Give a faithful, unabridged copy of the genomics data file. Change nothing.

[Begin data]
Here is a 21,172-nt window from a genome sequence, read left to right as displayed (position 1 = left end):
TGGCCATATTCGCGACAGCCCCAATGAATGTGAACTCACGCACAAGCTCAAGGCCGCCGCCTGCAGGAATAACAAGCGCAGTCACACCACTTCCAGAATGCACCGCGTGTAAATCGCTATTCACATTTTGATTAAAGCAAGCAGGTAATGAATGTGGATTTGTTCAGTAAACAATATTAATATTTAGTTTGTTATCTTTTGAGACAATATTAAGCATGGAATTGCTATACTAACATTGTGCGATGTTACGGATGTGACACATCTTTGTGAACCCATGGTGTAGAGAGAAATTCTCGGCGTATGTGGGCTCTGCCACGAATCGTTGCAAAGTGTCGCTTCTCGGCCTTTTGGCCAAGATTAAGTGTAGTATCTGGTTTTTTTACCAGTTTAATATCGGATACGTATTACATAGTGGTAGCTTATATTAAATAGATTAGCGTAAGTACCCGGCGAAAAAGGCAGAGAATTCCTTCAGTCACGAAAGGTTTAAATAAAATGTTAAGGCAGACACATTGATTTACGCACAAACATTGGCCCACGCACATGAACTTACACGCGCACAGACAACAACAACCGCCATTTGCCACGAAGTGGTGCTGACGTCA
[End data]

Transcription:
Here is a 21,172-nt window from a genome sequence, read left to right as displayed (position 1 = left end):
TGGCCATATTCGCGACAGCCCCAATGAATGTGAACTCACGCACAAGCTCAAGGCCGCCGCCTGCAGGAATAACAAGCGCAGTCACACCACTTCCAGAATGCACCGCGTGTAAATCGCTATTCACATTTTGATTAAAGCAAGCAGGTAATGAATGTGGATTTGTTCAGTAAACAATATTAATATTTAGTTTGTTATCTTTTGAGACAATATTAAGCATGGAATTGCTATACTAACATTGTGCGATGTTACGGATGTGACACATCTTTGTGAACCCATGGTGTAGAGAGAAATTCTCGGCGTATGTGGGCTCTGCCACGAATCGTTGCAAAGTGTCGCTTCTCGGCCTTTTGGCCAAGATTAAGTGTAGTATCTGGTTTTTTTACCAGTTTAATATCGGATACGTATTACATAGTGGTAGCTTATATTAAATAGATTAGCGTAAGTACCCGGCGAAAAAGGCAGAGAATTCCTTCAGTCACGAAAGGTTTAAATAAAATGTTAAGGCAGACACATTGATTTACGCACAAACATTGGCCCACGCACATGAACTTACACGCGCACAGACAACAACAACCGCCATTTGCCACGAAGTGGTGCTGACGTCA